To provide against the possible falling of the lower member of my chandelier by reason of the breaking or other accidental release of the rollers, I have provided the chain 10, which is suspended inside the tube 13 upon the movable pin 4 and extends downward to about the center of the bottom of the tube 18, where it is securely attached at the point 21. This chain 10 is of suflicient length to permit of the lowering of the yielding member of my chandelier almost to the point of separation from tube 13, which, with its attachments, I otherwise designate as the upper member of my chandelier, but the length of this chain 10 will safely prevent such separation. Movable pin 4 passes through tube 13 near the center and preferably near the upper end ofthe said tube 13. By terming pin 4 movable I mean to say that it is so inserted in tube 13 as to be readily removed when desired, and not to imply that any other point suitable of the lower member of my chandelier, is coil spring 8, which has expansion coextensive with the length of chain\l0. Electric wires 6 and '7 ollow and are bound to spring 8 by the binding cord 11. Thus it will be seen that the electric wires in vthe body of my chandelier are kept in proper suspension and all danger of their becoming twisted or entangled in the lowering and raising of my chandelier is obviated. Further, this suspension upon coil spring S does away with all chance of these electric wires being subjected to any undue strain such as might snap them, in the lowering or raising of my chandelier. Again, wires so suspended will not rub against adjacent surfaces, to the gradual wearing away of their insulation, nor will there be rubbing of the wires at the point or points Where they enter the arms from the main tube. Further, this coil spring S may be made of light material, merely to hold the electric wires in proper suspension or it may be made of suliicient strength to both carry the electric wires G and 7 and to support the lower member of my chandelier. In this latter event the friction rollers are used merely as an adjunct to said spring 8, o1' to overcome its natural tendency to contract.

The upper end of tube 13 is so threaded as to screw into bracket 3 Which is securely fastened to the ceiling 12, or other surface to which it is desired to attach my chandelier, by the two screws 5 and 5. My chandelier is thoroughly insulated from the ceiling 12 by the insulation l.

It is understood that my chandelier may be attached to the ceiling or other surface in any manner desired; and that the frictional rollers 14 and 14 may be attached to any practical point of either the lower or upper member of my chandelier, without departing from the s irit of or sacriicin 1r an of the advantaees ol this l C y D invention,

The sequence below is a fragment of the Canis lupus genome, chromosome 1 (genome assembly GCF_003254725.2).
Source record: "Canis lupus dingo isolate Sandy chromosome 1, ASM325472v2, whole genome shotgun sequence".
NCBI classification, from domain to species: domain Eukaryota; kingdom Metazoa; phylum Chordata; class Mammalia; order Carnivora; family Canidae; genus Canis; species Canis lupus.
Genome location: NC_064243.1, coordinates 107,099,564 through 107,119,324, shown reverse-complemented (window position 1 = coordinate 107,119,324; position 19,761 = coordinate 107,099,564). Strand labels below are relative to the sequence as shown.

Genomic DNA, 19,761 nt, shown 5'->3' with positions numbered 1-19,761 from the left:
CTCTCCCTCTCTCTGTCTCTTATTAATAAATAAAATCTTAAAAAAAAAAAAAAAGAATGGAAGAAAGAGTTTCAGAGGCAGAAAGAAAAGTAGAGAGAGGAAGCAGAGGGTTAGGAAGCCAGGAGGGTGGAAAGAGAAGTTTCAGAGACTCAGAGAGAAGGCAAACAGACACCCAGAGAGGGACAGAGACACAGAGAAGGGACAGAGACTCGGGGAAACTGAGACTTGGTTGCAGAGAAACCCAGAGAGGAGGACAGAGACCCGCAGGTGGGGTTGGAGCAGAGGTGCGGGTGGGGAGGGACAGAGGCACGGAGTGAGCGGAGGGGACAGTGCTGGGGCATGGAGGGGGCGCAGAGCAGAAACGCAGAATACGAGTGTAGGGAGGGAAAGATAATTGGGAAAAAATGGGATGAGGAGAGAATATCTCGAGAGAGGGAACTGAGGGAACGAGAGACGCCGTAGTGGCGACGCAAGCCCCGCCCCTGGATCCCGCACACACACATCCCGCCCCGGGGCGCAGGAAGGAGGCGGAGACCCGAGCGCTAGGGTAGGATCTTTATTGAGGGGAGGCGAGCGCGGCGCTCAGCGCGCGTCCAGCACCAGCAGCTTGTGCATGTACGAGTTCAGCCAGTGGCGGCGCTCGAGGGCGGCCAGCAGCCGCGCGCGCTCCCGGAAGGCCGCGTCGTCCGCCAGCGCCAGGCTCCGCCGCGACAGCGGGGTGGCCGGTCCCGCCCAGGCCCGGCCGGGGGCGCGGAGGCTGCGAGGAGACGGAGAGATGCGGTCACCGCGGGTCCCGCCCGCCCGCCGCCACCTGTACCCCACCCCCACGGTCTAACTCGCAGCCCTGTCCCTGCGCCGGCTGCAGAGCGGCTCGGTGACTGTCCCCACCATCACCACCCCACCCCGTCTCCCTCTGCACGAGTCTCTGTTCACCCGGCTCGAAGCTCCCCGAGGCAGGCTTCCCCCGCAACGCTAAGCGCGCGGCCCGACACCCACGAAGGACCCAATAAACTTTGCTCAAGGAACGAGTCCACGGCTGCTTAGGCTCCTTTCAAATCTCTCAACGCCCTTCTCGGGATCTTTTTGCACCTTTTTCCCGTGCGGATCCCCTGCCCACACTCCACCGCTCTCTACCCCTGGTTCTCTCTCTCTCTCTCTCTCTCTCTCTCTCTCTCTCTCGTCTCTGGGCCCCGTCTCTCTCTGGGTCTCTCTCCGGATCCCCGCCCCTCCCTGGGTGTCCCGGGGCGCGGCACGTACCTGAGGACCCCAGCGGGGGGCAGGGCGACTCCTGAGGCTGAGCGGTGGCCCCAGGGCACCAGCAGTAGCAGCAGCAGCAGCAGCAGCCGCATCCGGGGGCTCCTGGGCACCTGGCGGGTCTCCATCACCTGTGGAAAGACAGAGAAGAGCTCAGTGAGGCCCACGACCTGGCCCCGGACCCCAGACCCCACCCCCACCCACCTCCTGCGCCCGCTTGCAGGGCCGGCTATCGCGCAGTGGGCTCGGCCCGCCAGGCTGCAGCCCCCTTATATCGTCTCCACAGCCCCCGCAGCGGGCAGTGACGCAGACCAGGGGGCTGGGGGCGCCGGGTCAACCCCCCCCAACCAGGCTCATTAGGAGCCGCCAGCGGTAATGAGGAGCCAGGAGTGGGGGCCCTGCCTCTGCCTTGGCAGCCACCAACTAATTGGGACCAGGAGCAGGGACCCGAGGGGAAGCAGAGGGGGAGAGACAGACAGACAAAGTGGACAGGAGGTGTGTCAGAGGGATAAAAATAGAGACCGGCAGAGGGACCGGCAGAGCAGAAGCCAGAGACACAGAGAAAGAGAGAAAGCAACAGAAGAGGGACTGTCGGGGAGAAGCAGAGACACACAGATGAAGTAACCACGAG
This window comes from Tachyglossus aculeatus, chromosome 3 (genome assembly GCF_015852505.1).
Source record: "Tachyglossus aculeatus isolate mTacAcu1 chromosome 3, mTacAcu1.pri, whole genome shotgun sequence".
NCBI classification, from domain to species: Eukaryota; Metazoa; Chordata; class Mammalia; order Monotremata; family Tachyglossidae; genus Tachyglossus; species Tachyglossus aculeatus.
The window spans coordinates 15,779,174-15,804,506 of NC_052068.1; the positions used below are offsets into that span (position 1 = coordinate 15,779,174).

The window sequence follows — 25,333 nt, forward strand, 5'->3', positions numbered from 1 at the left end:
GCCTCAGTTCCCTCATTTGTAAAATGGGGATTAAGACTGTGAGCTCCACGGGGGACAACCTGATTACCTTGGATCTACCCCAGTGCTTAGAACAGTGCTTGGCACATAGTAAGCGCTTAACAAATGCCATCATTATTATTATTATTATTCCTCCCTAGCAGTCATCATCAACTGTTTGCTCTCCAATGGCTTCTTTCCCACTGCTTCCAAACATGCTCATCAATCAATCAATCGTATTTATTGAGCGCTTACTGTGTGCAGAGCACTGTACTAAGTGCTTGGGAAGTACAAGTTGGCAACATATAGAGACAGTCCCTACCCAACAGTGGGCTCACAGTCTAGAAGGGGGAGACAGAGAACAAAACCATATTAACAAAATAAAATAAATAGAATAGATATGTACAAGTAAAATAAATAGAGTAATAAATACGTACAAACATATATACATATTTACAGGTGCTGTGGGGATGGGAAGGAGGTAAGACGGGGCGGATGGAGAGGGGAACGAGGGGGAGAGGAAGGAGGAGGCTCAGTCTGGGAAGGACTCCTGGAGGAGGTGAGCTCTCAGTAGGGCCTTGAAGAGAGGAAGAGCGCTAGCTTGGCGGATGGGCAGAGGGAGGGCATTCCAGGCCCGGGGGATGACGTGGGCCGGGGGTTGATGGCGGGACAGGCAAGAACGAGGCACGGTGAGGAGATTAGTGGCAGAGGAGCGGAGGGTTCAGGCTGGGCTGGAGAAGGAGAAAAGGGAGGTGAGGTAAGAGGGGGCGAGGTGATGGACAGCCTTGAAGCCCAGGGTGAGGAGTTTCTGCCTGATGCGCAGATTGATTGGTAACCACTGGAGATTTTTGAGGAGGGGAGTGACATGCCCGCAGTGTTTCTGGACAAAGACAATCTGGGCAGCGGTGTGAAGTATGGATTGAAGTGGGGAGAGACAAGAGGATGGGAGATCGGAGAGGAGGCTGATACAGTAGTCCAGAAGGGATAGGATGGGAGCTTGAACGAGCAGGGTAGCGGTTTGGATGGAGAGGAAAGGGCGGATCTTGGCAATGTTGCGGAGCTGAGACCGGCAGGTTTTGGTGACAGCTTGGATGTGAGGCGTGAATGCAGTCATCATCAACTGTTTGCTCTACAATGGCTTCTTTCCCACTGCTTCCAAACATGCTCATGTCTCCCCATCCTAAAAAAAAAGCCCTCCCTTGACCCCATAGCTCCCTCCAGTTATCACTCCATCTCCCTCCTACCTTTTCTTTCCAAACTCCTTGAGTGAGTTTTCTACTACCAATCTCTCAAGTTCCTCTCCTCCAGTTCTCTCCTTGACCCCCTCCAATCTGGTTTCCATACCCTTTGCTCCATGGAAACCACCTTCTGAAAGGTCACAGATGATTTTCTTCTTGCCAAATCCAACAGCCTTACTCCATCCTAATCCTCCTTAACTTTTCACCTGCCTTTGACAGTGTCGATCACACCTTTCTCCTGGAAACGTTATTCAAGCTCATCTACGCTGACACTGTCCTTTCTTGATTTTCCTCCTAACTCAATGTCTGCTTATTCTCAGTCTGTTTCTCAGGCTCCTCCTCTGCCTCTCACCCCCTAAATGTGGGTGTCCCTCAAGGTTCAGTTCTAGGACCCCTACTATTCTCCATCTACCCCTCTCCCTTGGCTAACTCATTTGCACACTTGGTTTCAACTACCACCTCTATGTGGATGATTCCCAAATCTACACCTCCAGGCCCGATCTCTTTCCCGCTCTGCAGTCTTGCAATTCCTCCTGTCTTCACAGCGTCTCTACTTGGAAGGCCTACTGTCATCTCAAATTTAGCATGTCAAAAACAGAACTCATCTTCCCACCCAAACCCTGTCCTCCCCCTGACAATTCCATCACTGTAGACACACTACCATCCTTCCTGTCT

Having thus described my invention, what I claim and desire to secure by Letters Patent o the United States, therefore is- 1. In a device of the class described, an upper member. a lower member capable of vertical adjustment, frictienal rollers connected with one of tbe members and in contact with the other, means for increasing er diminishing the frictional capacity of the rollers siimiltaneouslv, electric Wires Within said members, a removable pin p: sin',r horizontally through the upper member and a coil springr de pending from tbe pin, and means for securing;- electric wil'es te the convolutions of said spring'.

2. In a. device 0f the class described. an upper member, a lower member capable of vertical adjustment, frictional rollers connected with one el the members and in contact with the other, tension devices connecting tbe frctional rollers, and adji table means for regulatingr the tension devices for increasing' or diminishingr the retaining' capacity of the rollers, electric wires within said members, a pin passing horizontally through the upper member said pin being' removable, a coil spring. depending from the pin, and means for securing said wires to tbe convolutions of said spring.

3. In a device of the class described, an upper member. a lower member capable el vertical adjustment, frictional rollers connected with one ol' the members and in contact with the other, means for increasing' or diminishing the friction of: the rollers simultaneously, electric wires within said members, a pin located in the upper member, a coil spring for carrying the electric wires, means t'or support ing the pin, and means for securing the wires te said spring.

FREDERICK ANDREW BUIJION.

Witnesses Srnrnnx BROWN, M. A. S'rnNNsnN.

Referenced by
Citing PatentFiling datePublication dateApplicantTitle
US5044582 *Mar 7, 1990Sep 3, 1991Trade Source InternationalCeiling fan support
Classifications
Cooperative ClassificationA61M5/1415